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[21] SOLOMON having already settled himself firmly in his kingdom, and having brought his enemies to punishment, he married the daughter of Pharaoh king of Egypt, and built the walls of Jerusalem much larger and stronger than those that had been before, 1 and thenceforward he managed public affairs very peaceably. Nor was his youth any hinderance in the exercise of justice, or in the observation of the laws, or in the remembrance of what charges his father had given him at his death; but he discharged every duty with great accuracy, that might have been expected from such as are aged, and of the greatest prudence. He now resolved to go to Hebron, and sacrifice to God upon the brazen altar that was built by Moses. Accordingly he offered there burnt-offerings, in number a thousand; and when he had done this, he thought he had paid great honor to God; for as he was asleep that very night God appeared to him, and commanded him to ask of him some gifts which he was ready to give him as a reward for his piety. So Solomon asked of God what was most excellent, and of the greatest worth in itself, what God would bestow with the greatest. joy, and what it was most profitable for man to receive; for he did not desire to have bestowed upon him either gold or silver, or any other riches, as a man and a youth might naturally have done, for these are the things that generally are esteemed by most men, as alone of the greatest worth, and the best gifts of God; but, said he, "Give me, O Lord, a sound mind, and a good understanding, whereby I may speak and judge the people according to truth and righteousness." With these petitions God was well pleased; and promised to give him all those things that he had not mentioned in his option, riches, glory, victory over his enemies; and, in the first place, understanding and wisdom, and this in such a degree as no other mortal man, neither kings nor ordinary persons, ever had. He also promised to preserve the kingdom to his posterity for a very long time, if he continued righteous and obedient to him, and imitated his father in those things wherein he excelled. When Solomon heard this from God, he presently leaped out of his bed; and when he had worshipped him, he returned to Jerusalem; and after he had offered great sacrifices before the tabernacle, he feasted all his own family.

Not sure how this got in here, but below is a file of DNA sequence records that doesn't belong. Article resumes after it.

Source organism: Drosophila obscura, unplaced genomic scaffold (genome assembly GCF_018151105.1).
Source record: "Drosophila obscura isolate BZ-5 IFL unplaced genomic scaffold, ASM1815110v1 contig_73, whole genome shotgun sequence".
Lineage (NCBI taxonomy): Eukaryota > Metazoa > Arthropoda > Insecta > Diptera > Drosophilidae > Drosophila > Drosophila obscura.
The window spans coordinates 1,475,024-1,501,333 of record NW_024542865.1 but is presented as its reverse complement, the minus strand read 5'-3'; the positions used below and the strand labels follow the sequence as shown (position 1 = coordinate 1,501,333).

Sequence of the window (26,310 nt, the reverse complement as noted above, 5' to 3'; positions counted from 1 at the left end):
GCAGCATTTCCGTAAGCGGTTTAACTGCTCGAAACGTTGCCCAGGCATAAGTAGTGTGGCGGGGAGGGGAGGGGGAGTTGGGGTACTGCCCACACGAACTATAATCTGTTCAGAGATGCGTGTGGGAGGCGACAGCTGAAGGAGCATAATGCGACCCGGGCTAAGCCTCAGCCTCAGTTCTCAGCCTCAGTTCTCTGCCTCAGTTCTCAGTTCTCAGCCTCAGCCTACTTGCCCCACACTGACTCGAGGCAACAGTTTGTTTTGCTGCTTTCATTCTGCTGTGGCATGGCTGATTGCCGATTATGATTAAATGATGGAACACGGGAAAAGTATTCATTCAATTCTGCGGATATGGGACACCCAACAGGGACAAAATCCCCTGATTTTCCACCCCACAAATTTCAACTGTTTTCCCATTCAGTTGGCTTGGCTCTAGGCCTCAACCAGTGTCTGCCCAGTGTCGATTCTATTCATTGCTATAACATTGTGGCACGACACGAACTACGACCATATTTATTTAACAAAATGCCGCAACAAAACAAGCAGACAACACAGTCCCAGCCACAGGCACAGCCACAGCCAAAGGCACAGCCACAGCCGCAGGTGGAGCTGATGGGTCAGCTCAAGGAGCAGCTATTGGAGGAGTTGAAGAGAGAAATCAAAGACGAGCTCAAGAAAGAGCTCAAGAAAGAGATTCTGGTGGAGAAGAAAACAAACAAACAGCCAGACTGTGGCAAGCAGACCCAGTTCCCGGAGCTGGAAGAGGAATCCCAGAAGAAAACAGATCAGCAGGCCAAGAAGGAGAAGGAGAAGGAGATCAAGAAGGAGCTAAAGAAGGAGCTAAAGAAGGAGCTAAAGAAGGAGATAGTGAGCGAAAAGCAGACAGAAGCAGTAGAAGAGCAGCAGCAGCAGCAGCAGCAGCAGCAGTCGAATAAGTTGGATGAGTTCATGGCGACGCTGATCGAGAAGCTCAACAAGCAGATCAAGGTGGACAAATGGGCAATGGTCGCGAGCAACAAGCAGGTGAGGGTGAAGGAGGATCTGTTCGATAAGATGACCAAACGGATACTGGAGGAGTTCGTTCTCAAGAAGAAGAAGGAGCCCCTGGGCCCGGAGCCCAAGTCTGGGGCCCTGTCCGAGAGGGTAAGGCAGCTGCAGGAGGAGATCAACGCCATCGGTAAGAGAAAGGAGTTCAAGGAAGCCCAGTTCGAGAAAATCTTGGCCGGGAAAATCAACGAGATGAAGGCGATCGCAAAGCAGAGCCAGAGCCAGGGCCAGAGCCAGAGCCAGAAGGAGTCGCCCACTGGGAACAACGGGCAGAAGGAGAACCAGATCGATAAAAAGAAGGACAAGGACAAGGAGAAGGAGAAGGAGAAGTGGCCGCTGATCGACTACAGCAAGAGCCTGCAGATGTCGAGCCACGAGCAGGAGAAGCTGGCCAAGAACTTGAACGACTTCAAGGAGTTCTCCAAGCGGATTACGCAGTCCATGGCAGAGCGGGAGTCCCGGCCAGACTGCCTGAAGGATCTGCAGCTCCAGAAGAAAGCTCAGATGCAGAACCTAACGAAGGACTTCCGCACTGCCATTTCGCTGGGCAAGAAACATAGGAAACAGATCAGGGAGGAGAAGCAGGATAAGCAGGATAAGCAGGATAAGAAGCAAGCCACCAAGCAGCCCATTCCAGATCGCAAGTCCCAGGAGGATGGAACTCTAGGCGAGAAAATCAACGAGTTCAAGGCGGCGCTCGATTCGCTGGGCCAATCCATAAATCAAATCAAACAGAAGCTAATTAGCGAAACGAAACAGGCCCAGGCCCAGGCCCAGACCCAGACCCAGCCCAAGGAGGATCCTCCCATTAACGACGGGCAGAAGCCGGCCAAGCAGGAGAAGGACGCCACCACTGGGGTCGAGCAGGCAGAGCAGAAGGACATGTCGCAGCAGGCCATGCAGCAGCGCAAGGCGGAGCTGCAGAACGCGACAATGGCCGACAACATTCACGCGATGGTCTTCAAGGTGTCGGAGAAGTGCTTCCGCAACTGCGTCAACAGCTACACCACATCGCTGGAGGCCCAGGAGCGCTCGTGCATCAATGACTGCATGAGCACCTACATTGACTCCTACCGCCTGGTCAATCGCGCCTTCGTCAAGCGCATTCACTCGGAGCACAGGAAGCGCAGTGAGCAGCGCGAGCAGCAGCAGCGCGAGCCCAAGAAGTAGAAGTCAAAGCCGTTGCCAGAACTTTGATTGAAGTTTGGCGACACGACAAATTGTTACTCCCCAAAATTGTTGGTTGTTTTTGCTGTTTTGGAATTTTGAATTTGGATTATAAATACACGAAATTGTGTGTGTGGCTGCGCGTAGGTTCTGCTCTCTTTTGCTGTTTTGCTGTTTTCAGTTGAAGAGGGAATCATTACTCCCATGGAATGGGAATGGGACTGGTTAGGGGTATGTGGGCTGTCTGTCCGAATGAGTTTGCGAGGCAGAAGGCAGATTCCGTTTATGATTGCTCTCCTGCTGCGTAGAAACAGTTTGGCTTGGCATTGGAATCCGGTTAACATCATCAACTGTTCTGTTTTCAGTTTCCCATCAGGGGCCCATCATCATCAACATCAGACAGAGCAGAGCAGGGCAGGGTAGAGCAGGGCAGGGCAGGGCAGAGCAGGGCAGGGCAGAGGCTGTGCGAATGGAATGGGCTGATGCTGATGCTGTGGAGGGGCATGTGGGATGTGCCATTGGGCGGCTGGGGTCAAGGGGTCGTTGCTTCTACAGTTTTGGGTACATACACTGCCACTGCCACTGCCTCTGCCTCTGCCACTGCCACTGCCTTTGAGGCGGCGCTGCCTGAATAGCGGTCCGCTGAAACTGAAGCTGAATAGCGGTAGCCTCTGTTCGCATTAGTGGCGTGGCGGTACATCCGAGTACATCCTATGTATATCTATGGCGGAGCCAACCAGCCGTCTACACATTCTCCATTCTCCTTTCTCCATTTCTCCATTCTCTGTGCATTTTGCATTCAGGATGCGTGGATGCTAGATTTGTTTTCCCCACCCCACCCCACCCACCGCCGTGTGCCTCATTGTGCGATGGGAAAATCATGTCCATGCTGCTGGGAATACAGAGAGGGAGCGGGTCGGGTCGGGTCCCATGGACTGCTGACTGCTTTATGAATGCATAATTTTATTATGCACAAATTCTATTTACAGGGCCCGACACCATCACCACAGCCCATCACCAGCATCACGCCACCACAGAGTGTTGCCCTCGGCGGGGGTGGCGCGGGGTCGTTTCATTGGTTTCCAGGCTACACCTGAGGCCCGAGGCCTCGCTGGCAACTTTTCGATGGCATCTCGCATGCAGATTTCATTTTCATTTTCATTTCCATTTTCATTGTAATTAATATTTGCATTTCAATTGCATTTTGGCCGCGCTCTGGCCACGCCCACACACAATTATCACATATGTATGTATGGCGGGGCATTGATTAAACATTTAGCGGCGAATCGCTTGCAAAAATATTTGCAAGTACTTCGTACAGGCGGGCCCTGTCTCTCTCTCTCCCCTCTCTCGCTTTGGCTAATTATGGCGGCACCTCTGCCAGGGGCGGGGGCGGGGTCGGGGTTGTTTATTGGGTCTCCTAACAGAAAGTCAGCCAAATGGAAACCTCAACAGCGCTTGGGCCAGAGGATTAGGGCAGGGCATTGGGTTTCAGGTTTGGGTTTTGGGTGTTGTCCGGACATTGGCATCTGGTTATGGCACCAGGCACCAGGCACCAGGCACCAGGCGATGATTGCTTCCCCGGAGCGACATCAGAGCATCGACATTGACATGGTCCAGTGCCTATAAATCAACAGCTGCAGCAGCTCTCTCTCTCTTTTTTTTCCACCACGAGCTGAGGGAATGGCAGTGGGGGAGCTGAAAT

1 This building of the walls of Jerusalem, soon after David's death, illustrates the conclusion of the 51st Psalm, where David prays, "Build thou the walls of Jerusalem;" they being, it seems, unfinished or imperfect at that time. See ch. 6. sect. 1; and ch. 1. sect. 7; also 1 Kings 9:15.

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